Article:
More than three quarters of energy drinks sold in New South Wales, which are easily available to children, contain illegal levels of caffeine, reveal a new survey.
When NSW Food Authority tested 70 such energy drinks, they found that 77 percent had dangerously high levels of caffeine, with some breaking the law by 30 per cent.
The tests, ordered by Primary Industries Minister Ian Macdonald, came amid revelations that children had suffered serious side effects, including dizziness, nausea and heart palpitations, after consuming "shots" of a high-caffeine energy drink on the way to school.
It was reported that year 7 students, who bought 60ml bottles of one drink from a service station, had to be treated in the school sick bay before being sent home.
Macdonald threatened to seize the worst products and warned suppliers they faced prosecution.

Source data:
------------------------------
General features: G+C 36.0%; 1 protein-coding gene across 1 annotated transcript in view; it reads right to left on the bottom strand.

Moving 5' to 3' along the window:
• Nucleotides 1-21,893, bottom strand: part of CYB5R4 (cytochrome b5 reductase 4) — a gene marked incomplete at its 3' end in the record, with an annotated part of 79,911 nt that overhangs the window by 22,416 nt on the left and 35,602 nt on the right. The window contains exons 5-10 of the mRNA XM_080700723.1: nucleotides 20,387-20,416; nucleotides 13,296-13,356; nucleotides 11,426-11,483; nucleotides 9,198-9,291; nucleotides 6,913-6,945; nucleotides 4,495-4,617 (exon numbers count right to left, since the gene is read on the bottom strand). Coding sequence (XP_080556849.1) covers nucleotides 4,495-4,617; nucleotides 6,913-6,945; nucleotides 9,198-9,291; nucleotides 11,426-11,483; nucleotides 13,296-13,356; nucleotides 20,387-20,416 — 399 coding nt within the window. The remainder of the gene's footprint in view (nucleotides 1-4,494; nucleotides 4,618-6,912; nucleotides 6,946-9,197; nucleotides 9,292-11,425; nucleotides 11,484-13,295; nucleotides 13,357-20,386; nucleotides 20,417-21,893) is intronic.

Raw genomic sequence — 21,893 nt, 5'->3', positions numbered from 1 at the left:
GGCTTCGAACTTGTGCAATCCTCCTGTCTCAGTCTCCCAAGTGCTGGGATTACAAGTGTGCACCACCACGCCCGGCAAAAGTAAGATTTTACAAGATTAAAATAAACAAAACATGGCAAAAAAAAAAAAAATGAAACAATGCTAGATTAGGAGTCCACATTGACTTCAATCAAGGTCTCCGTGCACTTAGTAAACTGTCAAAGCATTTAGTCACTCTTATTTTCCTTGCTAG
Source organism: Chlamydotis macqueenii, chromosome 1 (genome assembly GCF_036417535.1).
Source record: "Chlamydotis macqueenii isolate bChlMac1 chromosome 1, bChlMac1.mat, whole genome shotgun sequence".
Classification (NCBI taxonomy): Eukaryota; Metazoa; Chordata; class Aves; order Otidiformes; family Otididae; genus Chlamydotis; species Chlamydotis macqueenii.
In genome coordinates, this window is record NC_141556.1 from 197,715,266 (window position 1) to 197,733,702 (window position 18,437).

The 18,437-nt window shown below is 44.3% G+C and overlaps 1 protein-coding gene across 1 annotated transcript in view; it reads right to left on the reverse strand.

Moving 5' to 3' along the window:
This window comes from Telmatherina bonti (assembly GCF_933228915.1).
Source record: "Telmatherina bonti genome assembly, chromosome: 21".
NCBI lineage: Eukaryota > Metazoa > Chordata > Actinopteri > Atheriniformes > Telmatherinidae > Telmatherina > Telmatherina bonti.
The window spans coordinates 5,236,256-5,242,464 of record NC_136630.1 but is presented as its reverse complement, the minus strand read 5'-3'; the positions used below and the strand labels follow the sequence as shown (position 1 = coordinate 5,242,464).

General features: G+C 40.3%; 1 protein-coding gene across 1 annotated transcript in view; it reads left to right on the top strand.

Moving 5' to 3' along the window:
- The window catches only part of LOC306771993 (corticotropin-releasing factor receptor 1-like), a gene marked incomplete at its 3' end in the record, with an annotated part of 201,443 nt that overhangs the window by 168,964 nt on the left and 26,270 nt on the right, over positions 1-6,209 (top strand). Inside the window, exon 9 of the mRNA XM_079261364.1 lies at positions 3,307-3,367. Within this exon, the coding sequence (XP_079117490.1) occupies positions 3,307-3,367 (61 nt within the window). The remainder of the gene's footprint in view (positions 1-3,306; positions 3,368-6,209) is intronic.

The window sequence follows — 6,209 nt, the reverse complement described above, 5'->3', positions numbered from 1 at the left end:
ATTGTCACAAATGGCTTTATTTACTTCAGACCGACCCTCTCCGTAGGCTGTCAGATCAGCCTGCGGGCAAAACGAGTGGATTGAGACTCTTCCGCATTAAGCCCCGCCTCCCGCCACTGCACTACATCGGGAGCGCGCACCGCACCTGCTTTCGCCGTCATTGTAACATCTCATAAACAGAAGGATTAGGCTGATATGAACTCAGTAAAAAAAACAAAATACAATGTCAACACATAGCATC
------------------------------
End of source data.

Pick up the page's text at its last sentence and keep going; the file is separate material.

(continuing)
"I am concerned by the anecdotal reports of young people being adversely affected by these products," the Daily Telegraph quoted him as saying.
"The Government is taking immediate action on this matter. I have asked the NSW Food Authority to contact all those manufacturers and/or distributors to ensure their drinks comply with the legal limits for caffeine," he stated.
Five of the eight drinks exceeding the legal limit by more than 30 per cent have already been taken off the shelves, including Fuel Cell and Cintron varieties.
Those still on the shelves are Red Eye Platinum and Smart Energy Blood Orange and Chilli and Citrus.
The State Government has moved to stop energy drinks being classed as a medicine or a dietary supplement.
"The Food Authority will do further testing of energy drinks," Macdonald added.